Crude traders are skeptical that the accord loosening some economic sanctions against Iran in return for limiting nuclear work will lead to a surge in oil supply from what was once OPEC’s second-biggest producer.
West Texas Intermediate crude fell the most in three weeks as Syria agreed to a Russian plan to surrender its chemical weapons, easing concern that the conflict will escalate and disrupt oil shipments from the Middle East.
Negotiations to halt Iran’s nuclear-enrichment program will probably fail, setting the stage for full implementation of U.S. and European Union sanctions against the nation’s oil exports, Societe Generale SA said.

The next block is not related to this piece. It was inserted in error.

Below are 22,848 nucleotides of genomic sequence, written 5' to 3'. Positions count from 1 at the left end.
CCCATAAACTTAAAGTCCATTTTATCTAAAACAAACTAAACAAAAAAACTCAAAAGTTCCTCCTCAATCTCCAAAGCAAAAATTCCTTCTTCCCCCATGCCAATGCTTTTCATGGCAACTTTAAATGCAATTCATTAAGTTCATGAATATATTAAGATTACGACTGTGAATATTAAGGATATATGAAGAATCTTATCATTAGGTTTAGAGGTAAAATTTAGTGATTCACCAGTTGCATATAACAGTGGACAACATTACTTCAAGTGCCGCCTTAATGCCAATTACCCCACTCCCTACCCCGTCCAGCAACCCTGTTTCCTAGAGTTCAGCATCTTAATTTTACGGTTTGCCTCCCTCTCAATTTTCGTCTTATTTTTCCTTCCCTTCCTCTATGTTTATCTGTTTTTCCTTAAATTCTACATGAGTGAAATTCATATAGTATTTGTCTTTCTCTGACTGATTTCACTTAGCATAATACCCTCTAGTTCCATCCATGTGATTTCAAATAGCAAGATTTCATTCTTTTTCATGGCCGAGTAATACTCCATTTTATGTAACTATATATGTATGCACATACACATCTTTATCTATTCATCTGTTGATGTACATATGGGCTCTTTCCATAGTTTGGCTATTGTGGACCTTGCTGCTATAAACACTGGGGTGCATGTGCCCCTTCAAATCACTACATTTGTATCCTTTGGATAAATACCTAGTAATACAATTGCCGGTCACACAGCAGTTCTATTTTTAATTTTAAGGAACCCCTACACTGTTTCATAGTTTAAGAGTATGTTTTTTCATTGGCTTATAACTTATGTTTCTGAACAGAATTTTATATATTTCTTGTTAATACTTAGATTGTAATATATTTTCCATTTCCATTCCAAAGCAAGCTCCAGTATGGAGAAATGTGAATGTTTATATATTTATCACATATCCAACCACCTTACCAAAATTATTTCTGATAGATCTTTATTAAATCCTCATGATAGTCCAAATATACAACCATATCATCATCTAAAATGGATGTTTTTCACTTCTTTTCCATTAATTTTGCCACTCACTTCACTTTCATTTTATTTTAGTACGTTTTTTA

Brent crude may “spike briefly” to $150 a barrel if a U.S.-led attack on Syria sparks further conflict in the Middle East and leads to supply disruptions, Societe Generale SA said in a report e-mailed today.
West Texas Intermediate crude surged to the highest level since May 2011 on concern that the conflict in Syria will spread and threaten oil supplies from the Middle East. Brent climbed to a six-month high in London.